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EDIT: I forgot to mention, I do not have source code for the DLL that creates window, so I can't actually change the function to return HWND.

I am creating a Win32 application, and am using a DLL that creates a window for me through one of its exported function "void X();" I call X() in my WinMain().

It does create a window for me. I want to get the HWND of the window that was created by this exported library function, as X() returns void, so I can use it for other API calls. Can someone tell the easiest to get the HWND?

I have searched and questions answered here, but I cant somehow figure out the exact, appropriate solution. I tried EnumWIndows() and then getting the Process ID, and then comparing with the current thread process ID. But I guess there should be a far better much more efficient and a easy way to get HWND. After all, I am in the WinMain of the process that created this window in the first place.

If I need to explain anything, that I have missed out writing here, please let me know.

I am sure that this is very basic and am missing something blatantly here. Sorry. Thanks & Regards!

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Is there any reason why you can't return the handle from the function that creates the window in the DLL, instead of void? –  Mr Lister Jan 19 '13 at 7:38
Create another exported function in the DLL which returns the HWND. –  JosephH Jan 19 '13 at 7:38
@ Mr Lister: I forgot to mention, I do not have source code for the DLL that creates window, so I can't actually change the function to return HWND. –  aeon Jan 19 '13 at 7:39
@aeon Ah, I see why it is a problem then. –  Mr Lister Jan 19 '13 at 7:40
Why dont you create the window yourself and take full control? –  Incubbus Jan 19 '13 at 8:47

2 Answers 2

up vote 1 down vote accepted

Use a tool like Spy++ or Winspector to see all of the HWNDs created by your app, in particular their class names and window titles. Then you can copy those values into your code and make a single call to FindWindow() after the DLL has created its window, eg:

int WINAPI WinMain(HINSTANCE hInstance, HINSTANCE hPrevInstance, LPSTR lpCmdLine, int nCmdShow)
    // ...
    HWND hWnd = FindWindow("ClassNameHere", "TitleHere");
    // ...
    return 0;
share|improve this answer
That helped and gave me the HWND, thanks a lot. –  aeon Jan 20 '13 at 13:27
This will do very strange things if two copies of the library are running. –  Raymond Chen Jan 20 '13 at 17:50
@Raymond: What do you suggest that I do to get the HWND without ambiguity? –  aeon Jan 21 '13 at 8:03
@aeon: You have two choices: 1) use a combination of EnumWindows(), GetWindowThreadProcessId(), GetClassName() and/or GetWindowText() to locate any HWND(s) of the desired class/title that only belong to the calling process. 2) use SetWindowsHookEx(WH_CBT) to detect every HWND that is created while X() is running, using GetClasssName() to verify if multiple HWNDs are created. –  Remy Lebeau Jan 21 '13 at 10:26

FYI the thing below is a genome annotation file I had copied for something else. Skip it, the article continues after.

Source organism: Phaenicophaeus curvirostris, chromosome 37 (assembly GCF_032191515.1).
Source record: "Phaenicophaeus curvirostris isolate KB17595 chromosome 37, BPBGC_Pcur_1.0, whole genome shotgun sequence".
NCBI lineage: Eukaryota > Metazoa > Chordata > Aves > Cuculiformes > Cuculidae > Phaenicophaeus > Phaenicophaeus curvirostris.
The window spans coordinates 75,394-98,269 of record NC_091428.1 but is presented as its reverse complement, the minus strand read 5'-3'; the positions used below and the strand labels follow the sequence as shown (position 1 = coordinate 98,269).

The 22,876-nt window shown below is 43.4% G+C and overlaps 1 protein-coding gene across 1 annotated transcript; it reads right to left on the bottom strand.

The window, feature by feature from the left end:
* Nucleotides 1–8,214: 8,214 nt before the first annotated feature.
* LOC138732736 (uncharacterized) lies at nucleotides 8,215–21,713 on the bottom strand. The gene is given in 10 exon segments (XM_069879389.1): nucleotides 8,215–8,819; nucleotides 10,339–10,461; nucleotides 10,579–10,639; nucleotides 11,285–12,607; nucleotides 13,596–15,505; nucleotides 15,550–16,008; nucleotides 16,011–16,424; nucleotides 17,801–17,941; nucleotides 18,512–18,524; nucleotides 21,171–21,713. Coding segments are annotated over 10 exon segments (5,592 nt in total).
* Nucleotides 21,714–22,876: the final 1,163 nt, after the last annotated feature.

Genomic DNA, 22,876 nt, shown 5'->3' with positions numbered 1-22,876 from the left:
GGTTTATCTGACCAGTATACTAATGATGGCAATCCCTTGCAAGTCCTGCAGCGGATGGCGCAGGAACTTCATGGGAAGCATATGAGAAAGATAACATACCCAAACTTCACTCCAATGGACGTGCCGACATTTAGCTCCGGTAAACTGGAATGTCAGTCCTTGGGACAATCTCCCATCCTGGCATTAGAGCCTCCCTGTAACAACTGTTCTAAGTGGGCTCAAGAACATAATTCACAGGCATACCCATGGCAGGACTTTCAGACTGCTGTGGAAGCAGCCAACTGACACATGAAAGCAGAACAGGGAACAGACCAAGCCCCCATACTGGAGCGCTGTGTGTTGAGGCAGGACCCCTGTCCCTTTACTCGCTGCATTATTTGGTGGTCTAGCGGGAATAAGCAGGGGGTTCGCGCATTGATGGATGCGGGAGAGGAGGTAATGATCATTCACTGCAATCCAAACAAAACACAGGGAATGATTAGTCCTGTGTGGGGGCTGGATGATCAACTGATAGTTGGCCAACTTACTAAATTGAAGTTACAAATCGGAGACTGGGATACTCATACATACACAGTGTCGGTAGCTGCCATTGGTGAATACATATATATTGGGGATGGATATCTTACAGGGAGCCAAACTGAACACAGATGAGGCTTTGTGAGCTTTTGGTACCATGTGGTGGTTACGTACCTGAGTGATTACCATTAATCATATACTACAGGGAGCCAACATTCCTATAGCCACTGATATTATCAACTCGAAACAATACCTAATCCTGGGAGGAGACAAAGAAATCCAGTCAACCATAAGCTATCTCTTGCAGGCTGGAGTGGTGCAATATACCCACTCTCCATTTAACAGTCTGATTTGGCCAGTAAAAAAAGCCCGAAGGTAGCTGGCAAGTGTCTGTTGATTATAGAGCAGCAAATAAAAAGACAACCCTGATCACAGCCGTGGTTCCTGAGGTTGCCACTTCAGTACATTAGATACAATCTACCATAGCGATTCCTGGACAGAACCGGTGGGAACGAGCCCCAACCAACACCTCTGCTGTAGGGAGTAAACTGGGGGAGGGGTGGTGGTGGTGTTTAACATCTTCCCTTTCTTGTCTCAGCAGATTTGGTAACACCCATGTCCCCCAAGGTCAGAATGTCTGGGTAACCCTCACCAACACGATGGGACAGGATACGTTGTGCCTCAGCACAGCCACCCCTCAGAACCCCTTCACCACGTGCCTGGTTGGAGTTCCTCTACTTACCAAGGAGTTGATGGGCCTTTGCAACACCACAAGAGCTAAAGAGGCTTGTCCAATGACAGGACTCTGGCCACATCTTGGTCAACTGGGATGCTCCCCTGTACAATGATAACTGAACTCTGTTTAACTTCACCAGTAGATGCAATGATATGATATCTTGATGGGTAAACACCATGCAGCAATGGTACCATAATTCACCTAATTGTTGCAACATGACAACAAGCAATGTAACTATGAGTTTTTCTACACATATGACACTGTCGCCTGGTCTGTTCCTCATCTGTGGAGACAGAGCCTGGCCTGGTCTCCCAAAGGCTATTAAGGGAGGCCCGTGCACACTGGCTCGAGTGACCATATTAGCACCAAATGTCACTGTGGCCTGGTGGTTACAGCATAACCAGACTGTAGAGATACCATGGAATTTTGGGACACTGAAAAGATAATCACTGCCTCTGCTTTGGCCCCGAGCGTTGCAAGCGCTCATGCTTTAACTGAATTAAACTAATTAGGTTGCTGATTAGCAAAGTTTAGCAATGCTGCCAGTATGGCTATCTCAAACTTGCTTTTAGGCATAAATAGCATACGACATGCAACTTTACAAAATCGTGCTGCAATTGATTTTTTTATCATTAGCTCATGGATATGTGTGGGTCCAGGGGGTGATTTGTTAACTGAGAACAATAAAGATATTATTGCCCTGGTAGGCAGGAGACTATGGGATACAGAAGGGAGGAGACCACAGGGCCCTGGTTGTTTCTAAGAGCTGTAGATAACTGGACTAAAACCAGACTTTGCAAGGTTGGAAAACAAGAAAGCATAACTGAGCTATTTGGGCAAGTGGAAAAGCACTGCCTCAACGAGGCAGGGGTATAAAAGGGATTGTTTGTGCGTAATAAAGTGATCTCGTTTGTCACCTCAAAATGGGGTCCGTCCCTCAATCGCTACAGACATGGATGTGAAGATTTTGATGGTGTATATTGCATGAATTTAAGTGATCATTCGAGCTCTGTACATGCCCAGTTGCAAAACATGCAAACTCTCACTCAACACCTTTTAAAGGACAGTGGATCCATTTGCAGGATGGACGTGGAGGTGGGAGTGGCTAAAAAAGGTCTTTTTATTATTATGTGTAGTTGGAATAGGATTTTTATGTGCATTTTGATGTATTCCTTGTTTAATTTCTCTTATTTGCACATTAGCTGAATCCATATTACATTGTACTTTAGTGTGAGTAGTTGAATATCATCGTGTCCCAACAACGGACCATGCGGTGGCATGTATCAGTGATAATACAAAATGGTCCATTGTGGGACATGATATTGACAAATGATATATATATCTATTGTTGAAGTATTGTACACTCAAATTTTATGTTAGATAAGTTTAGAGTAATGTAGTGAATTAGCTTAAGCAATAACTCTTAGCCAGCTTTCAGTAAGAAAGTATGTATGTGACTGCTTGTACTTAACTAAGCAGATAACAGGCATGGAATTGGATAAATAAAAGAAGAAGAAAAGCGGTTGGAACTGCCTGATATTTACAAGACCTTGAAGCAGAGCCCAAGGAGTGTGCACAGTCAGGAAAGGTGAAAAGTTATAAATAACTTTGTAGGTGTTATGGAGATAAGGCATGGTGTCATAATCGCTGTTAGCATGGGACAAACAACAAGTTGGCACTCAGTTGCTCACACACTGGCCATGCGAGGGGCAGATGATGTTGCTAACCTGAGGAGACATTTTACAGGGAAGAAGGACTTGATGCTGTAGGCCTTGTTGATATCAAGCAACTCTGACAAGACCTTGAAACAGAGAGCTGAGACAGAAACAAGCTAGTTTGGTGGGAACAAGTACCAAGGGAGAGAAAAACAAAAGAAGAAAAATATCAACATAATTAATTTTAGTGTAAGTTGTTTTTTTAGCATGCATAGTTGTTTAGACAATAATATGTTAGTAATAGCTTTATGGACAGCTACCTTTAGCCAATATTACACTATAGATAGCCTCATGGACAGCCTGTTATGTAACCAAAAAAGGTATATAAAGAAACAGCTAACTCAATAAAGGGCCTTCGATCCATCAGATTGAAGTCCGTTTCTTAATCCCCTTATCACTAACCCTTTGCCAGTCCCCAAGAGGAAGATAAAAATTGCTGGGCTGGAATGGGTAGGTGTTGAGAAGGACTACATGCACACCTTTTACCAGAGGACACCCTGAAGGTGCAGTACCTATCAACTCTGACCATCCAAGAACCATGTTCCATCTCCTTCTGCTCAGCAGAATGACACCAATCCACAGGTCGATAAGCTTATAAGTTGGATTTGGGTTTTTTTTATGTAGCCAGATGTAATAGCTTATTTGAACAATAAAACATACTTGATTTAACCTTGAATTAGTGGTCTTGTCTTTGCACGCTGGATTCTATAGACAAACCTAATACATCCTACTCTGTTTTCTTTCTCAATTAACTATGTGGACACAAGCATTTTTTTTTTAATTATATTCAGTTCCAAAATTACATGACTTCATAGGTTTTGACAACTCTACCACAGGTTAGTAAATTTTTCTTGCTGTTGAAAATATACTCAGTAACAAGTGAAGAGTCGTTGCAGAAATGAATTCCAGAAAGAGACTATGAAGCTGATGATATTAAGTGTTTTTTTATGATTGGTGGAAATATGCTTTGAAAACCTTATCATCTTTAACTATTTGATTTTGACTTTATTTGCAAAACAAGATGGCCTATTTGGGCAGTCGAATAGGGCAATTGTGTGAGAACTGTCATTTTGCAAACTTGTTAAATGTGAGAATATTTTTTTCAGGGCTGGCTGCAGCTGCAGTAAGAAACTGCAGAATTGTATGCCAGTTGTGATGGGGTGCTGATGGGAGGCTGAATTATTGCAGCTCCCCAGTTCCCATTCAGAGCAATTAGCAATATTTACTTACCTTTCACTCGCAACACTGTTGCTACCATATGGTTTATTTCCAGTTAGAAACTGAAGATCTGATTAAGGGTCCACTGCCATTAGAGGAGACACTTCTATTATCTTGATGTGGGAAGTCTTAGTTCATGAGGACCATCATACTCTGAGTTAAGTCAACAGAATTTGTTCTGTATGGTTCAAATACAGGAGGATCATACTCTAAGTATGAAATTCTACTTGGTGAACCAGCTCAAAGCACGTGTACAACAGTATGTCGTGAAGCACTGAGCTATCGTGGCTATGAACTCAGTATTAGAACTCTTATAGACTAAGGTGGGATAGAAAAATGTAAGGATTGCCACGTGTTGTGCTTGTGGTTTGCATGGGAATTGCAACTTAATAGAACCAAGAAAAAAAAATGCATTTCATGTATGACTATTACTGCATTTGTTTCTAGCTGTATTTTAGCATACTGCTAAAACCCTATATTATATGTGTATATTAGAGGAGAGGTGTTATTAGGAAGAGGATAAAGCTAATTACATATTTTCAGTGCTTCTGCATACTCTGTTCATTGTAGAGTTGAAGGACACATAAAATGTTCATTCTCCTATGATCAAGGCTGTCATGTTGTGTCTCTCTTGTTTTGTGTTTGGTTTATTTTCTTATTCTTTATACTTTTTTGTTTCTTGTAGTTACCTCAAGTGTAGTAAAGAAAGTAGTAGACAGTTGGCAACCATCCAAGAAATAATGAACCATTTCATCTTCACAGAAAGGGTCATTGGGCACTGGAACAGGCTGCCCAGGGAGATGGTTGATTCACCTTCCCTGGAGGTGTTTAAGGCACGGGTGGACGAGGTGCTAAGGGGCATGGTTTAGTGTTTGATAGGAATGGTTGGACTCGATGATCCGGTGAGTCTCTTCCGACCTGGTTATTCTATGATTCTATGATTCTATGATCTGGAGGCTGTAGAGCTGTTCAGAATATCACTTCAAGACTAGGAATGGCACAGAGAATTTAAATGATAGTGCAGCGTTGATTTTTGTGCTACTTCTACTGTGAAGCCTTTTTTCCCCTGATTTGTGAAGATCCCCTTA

@Remy: Thanks for that. I will check that. I only wish there was something simpler to do :-) –  aeon Mar 11 '13 at 3:20

The easiest way to do that is to use the function SetWindowsHookEx(WH_CBT, fun, NULL, GetCurrentThreadId()). Then the fun function, a callback defined by you, will be called when a number of events happen. The one you want is the HCBT_CREATEWND.

Somethink like that (totally untested):

HWND hDllHandle = NULL;
    if (nCode == HCBT_CREATEWND)
        hDllHandle = (HWND)wParam;
    return CallNextHookEx(NULL, nCode, wParam, lParam); //The first parameter is useless

    HHOOK hDllHook = SetWindowsHookEx(WH_CBT, X_CBTProc, NULL, GetCurrentThreadId());
    //hDllHandle is a global variable, so will be now you window!
    return hDllHandle;

Note that this function is not thread-aware, but most likely you will call it just once at the beginning of your code, so it shouldn't matter.

And beware! Many functions, even Win32 API functions, create hidden windows. This code will hook all of them and return the last one to be created. Changing it to return any other, or even a list of them, if needed, should be trivial.

share|improve this answer
That's a good idea. I had this in my mind, but I thought I didn't have to get into hooking to just get a HWND of the main window that is created by my own application (through a library call, that is). I just can't believe I have to do this just to get a HWND of my own app :-| I will try this and let you know. Meanwhile, if some other solutions comes to your mind, please let me know. Cheers. –  aeon Jan 19 '13 at 10:01
@aeon: Actually I didn't invent this method: this is how MFC used to do it the last time I looked into it, to get the HWND of the MessageBox() window, for example. Although in that case you'll want the first window created, not the last one. –  rodrigo Jan 19 '13 at 14:47

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